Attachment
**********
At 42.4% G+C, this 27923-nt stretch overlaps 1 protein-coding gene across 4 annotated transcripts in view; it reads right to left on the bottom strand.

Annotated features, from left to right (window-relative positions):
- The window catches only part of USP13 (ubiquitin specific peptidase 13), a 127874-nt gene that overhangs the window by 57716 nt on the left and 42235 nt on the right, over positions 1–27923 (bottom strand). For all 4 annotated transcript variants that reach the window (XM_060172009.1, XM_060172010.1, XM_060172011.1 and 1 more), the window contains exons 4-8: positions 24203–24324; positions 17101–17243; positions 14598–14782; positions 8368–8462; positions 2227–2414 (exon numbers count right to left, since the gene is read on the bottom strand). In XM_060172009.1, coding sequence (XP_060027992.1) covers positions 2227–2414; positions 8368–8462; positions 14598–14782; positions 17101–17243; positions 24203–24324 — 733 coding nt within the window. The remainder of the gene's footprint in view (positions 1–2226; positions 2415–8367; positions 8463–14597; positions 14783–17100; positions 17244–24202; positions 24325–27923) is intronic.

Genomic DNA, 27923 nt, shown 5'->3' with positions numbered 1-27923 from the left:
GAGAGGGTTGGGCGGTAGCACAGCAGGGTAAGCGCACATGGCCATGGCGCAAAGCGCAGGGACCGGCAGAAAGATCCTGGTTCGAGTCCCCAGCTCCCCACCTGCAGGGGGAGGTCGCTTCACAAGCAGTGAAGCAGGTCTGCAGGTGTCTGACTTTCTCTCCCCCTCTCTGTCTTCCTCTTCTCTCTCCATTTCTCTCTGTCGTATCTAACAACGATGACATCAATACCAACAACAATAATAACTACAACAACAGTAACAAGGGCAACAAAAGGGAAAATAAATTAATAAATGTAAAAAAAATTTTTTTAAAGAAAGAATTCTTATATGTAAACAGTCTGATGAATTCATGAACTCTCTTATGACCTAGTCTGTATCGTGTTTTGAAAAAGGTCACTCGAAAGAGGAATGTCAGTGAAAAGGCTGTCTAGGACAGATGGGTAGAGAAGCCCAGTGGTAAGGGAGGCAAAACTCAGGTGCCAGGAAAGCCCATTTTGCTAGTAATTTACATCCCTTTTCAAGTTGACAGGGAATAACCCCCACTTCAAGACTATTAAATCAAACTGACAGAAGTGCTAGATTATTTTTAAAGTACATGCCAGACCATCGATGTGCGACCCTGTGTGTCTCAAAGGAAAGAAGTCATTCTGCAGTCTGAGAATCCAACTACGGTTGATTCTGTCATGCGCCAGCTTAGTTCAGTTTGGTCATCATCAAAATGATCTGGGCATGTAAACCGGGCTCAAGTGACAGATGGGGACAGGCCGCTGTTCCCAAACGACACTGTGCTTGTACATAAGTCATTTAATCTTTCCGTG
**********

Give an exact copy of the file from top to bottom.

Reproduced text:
At 42.4% G+C, this 27923-nt stretch overlaps 1 protein-coding gene across 4 annotated transcripts in view; it reads right to left on the bottom strand.

Annotated features, from left to right (window-relative positions):
- The window catches only part of USP13 (ubiquitin specific peptidase 13), a 127874-nt gene that overhangs the window by 57716 nt on the left and 42235 nt on the right, over positions 1–27923 (bottom strand). For all 4 annotated transcript variants that reach the window (XM_060172009.1, XM_060172010.1, XM_060172011.1 and 1 more), the window contains exons 4-8: positions 24203–24324; positions 17101–17243; positions 14598–14782; positions 8368–8462; positions 2227–2414 (exon numbers count right to left, since the gene is read on the bottom strand). In XM_060172009.1, coding sequence (XP_060027992.1) covers positions 2227–2414; positions 8368–8462; positions 14598–14782; positions 17101–17243; positions 24203–24324 — 733 coding nt within the window. The remainder of the gene's footprint in view (positions 1–2226; positions 2415–8367; positions 8463–14597; positions 14783–17100; positions 17244–24202; positions 24325–27923) is intronic.

Genomic DNA, 27923 nt, shown 5'->3' with positions numbered 1-27923 from the left:
GAGAGGGTTGGGCGGTAGCACAGCAGGGTAAGCGCACATGGCCATGGCGCAAAGCGCAGGGACCGGCAGAAAGATCCTGGTTCGAGTCCCCAGCTCCCCACCTGCAGGGGGAGGTCGCTTCACAAGCAGTGAAGCAGGTCTGCAGGTGTCTGACTTTCTCTCCCCCTCTCTGTCTTCCTCTTCTCTCTCCATTTCTCTCTGTCGTATCTAACAACGATGACATCAATACCAACAACAATAATAACTACAACAACAGTAACAAGGGCAACAAAAGGGAAAATAAATTAATAAATGTAAAAAAAATTTTTTTAAAGAAAGAATTCTTATATGTAAACAGTCTGATGAATTCATGAACTCTCTTATGACCTAGTCTGTATCGTGTTTTGAAAAAGGTCACTCGAAAGAGGAATGTCAGTGAAAAGGCTGTCTAGGACAGATGGGTAGAGAAGCCCAGTGGTAAGGGAGGCAAAACTCAGGTGCCAGGAAAGCCCATTTTGCTAGTAATTTACATCCCTTTTCAAGTTGACAGGGAATAACCCCCACTTCAAGACTATTAAATCAAACTGACAGAAGTGCTAGATTATTTTTAAAGTACATGCCAGACCATCGATGTGCGACCCTGTGTGTCTCAAAGGAAAGAAGTCATTCTGCAGTCTGAGAATCCAACTACGGTTGATTCTGTCATGCGCCAGCTTAGTTCAGTTTGGTCATCATCAAAATGATCTGGGCATGTAAACCGGGCTCAAGTGACAGATGGGGACAGGCCGCTGTTCCCAAACGACACTGTGCTTGTACATAAGTCATTTAATCTTTCCGTG